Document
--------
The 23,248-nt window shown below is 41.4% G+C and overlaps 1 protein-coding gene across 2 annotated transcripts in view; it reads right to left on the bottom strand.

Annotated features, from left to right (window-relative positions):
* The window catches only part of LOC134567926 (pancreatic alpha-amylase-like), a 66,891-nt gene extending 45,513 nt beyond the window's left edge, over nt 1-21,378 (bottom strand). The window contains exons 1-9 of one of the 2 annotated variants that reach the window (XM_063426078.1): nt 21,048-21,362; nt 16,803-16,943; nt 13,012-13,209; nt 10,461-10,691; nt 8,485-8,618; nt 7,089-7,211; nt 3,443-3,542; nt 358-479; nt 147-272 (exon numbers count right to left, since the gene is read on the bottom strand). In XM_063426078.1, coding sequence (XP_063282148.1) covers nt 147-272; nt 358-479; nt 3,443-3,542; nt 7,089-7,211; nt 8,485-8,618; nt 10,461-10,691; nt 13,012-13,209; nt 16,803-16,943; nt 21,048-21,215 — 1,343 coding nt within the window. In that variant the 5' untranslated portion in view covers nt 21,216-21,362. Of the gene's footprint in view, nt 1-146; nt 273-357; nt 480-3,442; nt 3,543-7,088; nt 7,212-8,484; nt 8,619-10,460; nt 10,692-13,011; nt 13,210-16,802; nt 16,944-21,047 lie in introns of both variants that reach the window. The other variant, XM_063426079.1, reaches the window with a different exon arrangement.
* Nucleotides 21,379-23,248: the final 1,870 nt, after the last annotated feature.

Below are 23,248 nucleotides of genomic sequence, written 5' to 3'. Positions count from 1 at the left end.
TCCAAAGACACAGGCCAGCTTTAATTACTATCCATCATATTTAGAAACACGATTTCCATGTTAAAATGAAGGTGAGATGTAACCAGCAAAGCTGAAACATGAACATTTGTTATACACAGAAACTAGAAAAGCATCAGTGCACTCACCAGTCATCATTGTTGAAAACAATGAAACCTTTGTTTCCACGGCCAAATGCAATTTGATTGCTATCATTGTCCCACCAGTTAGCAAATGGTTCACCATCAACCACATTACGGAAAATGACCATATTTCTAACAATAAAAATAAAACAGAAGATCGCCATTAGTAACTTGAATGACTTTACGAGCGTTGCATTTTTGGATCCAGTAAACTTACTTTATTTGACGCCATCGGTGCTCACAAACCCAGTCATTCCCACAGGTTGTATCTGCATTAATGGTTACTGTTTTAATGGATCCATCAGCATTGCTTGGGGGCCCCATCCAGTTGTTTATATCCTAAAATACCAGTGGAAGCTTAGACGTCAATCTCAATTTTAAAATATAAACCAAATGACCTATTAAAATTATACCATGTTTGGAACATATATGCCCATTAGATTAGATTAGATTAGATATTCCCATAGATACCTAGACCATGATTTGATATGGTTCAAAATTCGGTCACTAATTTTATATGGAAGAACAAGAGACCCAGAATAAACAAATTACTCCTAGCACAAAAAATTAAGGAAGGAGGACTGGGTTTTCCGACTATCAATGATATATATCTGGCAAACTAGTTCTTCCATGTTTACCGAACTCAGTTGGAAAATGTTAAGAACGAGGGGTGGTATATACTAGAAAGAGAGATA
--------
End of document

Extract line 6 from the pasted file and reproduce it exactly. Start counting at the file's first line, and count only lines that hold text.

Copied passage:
TCCAAAGACACAGGCCAGCTTTAATTACTATCCATCATATTTAGAAACACGATTTCCATGTTAAAATGAAGGTGAGATGTAACCAGCAAAGCTGAAACATGAACATTTGTTATACACAGAAACTAGAAAAGCATCAGTGCACTCACCAGTCATCATTGTTGAAAACAATGAAACCTTTGTTTCCACGGCCAAATGCAATTTGATTGCTATCATTGTCCCACCAGTTAGCAAATGGTTCACCATCAACCACATTACGGAAAATGACCATATTTCTAACAATAAAAATAAAACAGAAGATCGCCATTAGTAACTTGAATGACTTTACGAGCGTTGCATTTTTGGATCCAGTAAACTTACTTTATTTGACGCCATCGGTGCTCACAAACCCAGTCATTCCCACAGGTTGTATCTGCATTAATGGTTACTGTTTTAATGGATCCATCAGCATTGCTTGGGGGCCCCATCCAGTTGTTTATATCCTAAAATACCAGTGGAAGCTTAGACGTCAATCTCAATTTTAAAATATAAACCAAATGACCTATTAAAATTATACCATGTTTGGAACATATATGCCCATTAGATTAGATTAGATTAGATATTCCCATAGATACCTAGACCATGATTTGATATGGTTCAAAATTCGGTCACTAATTTTATATGGAAGAACAAGAGACCCAGAATAAACAAATTACTCCTAGCACAAAAAATTAAGGAAGGAGGACTGGGTTTTCCGACTATCAATGATATATATCTGGCAAACTAGTTCTTCCATGTTTACCGAACTCAGTTGGAAAATGTTAAGAACGAGGGGTGGTATATACTAGAAAGAGAGATA